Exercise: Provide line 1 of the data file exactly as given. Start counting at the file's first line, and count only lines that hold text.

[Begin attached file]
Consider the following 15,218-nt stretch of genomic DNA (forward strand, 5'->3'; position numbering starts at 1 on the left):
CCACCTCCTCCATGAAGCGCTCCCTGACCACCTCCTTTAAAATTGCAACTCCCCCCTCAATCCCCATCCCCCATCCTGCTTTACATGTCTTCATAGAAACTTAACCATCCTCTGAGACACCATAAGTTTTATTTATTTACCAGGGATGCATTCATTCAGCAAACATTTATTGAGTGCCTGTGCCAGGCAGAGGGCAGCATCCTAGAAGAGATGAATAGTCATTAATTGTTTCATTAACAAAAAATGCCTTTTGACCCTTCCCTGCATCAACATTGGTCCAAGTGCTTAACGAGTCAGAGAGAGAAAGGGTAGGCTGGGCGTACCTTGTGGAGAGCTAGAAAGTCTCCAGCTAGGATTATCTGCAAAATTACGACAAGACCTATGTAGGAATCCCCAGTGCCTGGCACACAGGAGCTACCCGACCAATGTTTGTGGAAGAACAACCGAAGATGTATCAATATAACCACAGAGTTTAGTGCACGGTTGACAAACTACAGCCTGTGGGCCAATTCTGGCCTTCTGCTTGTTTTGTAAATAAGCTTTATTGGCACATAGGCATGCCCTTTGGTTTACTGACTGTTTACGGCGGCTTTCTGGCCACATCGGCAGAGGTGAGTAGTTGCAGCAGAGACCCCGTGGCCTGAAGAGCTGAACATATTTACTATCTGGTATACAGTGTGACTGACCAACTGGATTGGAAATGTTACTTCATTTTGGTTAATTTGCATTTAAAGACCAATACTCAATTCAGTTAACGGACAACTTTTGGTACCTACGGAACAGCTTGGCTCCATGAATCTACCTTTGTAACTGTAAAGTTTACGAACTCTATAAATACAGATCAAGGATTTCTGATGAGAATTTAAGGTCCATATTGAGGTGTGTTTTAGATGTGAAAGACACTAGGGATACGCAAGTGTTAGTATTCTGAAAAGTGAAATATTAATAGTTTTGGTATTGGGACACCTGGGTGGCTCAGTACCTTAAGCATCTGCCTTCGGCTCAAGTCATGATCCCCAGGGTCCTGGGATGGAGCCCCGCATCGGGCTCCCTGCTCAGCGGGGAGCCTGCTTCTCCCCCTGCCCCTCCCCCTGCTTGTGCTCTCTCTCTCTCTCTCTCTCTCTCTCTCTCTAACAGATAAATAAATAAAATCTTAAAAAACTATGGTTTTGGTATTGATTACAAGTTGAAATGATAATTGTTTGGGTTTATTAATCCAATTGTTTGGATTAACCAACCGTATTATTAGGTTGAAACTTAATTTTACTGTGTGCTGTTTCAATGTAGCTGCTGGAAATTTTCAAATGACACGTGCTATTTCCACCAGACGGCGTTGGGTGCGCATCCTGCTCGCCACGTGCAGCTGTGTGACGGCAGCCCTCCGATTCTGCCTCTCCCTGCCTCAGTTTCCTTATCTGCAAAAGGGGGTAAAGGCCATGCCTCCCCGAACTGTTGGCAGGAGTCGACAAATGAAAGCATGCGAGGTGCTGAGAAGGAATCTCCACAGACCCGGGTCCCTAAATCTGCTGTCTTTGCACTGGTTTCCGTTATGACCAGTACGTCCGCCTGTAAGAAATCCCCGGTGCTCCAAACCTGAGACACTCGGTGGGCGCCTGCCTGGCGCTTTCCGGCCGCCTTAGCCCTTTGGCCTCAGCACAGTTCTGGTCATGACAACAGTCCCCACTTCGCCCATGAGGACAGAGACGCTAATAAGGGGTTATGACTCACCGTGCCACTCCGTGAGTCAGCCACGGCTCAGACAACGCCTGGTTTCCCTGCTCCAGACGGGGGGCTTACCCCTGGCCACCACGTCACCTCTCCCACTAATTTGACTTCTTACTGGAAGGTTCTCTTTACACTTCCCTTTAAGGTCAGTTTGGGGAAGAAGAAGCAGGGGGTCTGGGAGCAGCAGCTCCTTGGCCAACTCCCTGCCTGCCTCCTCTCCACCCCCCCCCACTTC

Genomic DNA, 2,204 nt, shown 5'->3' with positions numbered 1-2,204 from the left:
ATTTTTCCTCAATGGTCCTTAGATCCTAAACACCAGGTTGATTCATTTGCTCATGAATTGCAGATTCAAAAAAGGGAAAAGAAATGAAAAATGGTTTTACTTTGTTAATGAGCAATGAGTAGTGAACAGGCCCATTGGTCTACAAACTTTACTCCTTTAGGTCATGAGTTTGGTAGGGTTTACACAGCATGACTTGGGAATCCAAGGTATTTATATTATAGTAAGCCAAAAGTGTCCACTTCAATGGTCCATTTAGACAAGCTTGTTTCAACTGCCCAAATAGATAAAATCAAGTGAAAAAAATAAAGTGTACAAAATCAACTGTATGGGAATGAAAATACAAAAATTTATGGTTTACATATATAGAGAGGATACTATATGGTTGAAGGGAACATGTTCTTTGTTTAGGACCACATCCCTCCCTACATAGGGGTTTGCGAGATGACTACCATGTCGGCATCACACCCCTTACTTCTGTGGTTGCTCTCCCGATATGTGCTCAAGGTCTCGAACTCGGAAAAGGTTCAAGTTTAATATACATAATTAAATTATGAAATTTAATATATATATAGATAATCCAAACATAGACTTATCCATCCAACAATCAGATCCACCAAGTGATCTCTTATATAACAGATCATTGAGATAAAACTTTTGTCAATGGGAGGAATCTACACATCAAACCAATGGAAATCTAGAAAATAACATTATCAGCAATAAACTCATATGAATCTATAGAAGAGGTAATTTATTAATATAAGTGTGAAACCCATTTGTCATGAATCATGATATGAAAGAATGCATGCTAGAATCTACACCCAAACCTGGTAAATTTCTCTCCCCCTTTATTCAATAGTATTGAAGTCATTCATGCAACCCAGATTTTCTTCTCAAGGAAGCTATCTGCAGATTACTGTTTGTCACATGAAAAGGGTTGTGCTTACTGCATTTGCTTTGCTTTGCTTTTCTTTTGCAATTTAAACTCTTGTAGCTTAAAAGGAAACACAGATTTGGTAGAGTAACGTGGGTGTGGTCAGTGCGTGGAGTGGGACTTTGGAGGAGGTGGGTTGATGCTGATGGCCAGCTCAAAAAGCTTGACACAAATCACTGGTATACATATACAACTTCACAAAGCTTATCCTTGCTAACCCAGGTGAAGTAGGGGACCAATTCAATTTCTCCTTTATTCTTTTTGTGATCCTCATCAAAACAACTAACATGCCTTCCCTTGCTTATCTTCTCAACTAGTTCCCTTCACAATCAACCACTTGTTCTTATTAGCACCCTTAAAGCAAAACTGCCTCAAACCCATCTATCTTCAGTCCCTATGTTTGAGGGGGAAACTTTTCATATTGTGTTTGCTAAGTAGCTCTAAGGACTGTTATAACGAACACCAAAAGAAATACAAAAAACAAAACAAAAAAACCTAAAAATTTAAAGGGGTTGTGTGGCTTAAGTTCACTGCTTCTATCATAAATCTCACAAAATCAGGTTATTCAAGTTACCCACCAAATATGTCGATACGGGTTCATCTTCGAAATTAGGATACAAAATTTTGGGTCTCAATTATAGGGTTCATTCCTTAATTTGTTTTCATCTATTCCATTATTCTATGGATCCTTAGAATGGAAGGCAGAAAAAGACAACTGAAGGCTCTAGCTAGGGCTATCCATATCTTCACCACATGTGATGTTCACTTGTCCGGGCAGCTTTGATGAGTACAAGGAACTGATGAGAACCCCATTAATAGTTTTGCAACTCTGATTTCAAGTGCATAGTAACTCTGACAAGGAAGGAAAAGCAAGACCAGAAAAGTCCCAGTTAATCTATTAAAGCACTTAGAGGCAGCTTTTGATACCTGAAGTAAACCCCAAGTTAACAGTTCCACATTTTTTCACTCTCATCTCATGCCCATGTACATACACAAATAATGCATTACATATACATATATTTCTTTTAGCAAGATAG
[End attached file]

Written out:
Consider the following 15,218-nt stretch of genomic DNA (forward strand, 5'->3'; position numbering starts at 1 on the left):